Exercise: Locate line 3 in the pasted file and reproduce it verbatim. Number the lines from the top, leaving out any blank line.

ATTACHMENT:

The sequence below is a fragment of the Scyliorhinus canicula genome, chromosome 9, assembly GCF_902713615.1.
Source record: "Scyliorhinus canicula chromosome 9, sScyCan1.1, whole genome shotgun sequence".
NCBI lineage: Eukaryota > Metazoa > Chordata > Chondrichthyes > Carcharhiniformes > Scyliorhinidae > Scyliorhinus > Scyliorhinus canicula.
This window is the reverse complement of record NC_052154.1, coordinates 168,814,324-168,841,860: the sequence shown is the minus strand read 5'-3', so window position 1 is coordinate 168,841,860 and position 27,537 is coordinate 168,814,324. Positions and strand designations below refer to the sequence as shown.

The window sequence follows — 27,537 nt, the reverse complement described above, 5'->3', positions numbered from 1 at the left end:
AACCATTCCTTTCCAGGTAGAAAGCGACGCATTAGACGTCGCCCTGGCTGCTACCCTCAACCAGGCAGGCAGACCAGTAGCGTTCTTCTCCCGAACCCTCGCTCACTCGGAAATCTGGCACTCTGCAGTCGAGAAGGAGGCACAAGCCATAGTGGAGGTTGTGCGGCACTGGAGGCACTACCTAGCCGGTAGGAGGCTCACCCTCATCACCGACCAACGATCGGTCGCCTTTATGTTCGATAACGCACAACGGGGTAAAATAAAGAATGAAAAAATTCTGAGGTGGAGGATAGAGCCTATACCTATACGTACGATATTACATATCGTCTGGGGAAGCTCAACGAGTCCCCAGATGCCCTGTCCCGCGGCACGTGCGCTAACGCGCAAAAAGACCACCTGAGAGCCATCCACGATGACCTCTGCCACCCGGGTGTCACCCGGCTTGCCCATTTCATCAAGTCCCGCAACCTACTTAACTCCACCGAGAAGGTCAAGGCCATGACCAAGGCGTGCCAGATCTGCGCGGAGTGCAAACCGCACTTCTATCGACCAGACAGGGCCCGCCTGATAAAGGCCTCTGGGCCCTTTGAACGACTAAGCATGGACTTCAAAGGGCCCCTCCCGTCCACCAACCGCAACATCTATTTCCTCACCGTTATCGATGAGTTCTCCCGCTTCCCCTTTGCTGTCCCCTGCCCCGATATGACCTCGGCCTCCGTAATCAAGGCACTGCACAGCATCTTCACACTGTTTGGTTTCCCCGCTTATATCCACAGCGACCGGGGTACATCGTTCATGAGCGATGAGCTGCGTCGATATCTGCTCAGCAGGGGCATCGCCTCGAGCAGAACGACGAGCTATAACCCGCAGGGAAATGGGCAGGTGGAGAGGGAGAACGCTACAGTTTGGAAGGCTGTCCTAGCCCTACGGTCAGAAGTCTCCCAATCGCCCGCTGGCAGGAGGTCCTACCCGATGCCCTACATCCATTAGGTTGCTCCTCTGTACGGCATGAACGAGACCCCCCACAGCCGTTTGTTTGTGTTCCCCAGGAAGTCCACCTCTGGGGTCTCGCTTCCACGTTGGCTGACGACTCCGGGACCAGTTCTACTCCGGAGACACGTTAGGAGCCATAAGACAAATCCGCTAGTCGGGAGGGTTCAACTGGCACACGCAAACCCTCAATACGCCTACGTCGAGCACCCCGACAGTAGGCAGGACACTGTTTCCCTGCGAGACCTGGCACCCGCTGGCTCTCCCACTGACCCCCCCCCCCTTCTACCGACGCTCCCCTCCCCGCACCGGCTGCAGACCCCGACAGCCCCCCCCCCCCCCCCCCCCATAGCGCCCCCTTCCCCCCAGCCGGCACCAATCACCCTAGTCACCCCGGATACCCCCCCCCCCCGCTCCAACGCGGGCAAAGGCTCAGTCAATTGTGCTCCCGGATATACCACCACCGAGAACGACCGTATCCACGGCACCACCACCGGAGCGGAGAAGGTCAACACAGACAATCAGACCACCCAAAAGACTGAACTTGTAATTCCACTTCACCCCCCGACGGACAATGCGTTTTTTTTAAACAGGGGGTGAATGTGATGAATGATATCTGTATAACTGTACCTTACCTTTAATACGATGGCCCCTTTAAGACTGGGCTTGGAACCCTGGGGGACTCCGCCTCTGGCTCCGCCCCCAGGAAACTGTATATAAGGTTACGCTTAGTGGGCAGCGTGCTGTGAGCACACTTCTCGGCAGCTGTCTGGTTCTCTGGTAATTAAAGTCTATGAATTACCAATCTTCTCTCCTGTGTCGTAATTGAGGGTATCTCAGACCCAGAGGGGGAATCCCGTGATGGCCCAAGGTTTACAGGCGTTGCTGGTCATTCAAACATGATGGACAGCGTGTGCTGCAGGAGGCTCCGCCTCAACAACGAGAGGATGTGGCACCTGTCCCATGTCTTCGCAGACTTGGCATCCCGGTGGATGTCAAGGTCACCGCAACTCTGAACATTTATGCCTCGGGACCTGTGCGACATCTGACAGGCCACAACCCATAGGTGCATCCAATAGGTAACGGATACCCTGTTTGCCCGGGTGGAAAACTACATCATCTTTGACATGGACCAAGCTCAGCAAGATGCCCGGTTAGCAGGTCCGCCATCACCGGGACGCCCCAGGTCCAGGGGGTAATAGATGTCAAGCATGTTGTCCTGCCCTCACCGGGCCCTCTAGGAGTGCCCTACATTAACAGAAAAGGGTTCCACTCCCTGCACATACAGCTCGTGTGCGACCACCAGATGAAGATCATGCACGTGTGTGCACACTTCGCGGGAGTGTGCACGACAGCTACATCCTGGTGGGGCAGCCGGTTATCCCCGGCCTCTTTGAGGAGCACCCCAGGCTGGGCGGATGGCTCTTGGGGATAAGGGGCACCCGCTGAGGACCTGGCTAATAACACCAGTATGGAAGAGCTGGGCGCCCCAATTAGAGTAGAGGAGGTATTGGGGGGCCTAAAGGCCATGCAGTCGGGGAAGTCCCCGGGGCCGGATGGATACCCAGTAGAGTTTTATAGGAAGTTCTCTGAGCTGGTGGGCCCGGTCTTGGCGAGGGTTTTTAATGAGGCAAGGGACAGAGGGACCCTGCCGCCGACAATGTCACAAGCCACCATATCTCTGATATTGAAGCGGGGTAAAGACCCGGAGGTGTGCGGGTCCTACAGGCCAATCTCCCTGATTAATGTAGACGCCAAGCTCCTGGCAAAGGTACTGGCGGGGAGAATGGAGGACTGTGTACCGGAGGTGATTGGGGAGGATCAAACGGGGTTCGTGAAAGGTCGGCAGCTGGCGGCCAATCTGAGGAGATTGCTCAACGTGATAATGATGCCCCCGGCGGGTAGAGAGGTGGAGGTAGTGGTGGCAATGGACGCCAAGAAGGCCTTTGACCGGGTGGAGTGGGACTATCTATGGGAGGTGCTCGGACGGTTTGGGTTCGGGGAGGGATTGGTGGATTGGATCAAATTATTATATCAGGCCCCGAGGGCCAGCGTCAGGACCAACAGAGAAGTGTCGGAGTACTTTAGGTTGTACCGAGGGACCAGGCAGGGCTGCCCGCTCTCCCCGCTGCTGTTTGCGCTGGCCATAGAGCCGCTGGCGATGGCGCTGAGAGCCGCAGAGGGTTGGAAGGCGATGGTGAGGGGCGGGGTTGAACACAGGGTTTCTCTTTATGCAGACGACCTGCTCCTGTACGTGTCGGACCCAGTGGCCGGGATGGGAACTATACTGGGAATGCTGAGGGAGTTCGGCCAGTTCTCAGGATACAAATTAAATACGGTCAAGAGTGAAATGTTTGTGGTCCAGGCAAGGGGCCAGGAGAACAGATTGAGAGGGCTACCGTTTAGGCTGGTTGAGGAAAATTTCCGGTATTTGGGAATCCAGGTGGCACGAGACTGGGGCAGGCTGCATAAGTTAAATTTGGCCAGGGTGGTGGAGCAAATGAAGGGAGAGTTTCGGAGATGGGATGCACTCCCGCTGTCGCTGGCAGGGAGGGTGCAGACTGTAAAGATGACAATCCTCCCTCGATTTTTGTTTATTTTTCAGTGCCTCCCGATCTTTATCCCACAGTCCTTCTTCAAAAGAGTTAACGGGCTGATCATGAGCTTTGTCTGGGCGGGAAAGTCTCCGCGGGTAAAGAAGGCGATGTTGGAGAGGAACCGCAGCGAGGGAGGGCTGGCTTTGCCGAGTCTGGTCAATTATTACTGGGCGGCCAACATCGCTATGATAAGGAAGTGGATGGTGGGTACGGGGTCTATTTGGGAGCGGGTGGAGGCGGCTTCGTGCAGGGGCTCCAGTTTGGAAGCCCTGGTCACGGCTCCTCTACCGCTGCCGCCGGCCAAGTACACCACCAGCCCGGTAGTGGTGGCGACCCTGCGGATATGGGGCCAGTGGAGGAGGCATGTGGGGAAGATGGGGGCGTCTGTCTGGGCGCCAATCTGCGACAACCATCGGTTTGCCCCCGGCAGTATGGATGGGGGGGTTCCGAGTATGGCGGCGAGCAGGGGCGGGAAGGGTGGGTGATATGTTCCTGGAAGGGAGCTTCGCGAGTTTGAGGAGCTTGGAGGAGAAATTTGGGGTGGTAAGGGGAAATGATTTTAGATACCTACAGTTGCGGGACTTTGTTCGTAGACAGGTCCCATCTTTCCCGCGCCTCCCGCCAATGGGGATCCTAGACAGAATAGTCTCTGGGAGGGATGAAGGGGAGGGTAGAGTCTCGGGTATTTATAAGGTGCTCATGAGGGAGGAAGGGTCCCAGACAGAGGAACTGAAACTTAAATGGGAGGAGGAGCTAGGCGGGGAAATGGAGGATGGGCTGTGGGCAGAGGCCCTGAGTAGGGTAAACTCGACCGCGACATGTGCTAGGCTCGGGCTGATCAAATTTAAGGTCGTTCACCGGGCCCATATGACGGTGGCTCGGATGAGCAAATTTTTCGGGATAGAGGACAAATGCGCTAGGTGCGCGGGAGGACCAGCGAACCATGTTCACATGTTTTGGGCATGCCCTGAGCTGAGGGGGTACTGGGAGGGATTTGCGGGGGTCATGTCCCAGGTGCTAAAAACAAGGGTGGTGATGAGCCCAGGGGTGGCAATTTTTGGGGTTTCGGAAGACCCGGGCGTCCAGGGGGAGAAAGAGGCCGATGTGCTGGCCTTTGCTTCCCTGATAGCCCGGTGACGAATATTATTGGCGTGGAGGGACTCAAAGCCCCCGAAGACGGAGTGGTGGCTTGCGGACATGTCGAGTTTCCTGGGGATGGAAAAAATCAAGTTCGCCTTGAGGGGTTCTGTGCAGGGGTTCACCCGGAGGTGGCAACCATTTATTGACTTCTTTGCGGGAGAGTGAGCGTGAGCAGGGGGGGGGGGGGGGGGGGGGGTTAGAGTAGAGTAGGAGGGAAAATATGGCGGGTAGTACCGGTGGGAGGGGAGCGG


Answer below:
NCBI lineage: Eukaryota > Metazoa > Chordata > Chondrichthyes > Carcharhiniformes > Scyliorhinidae > Scyliorhinus > Scyliorhinus canicula.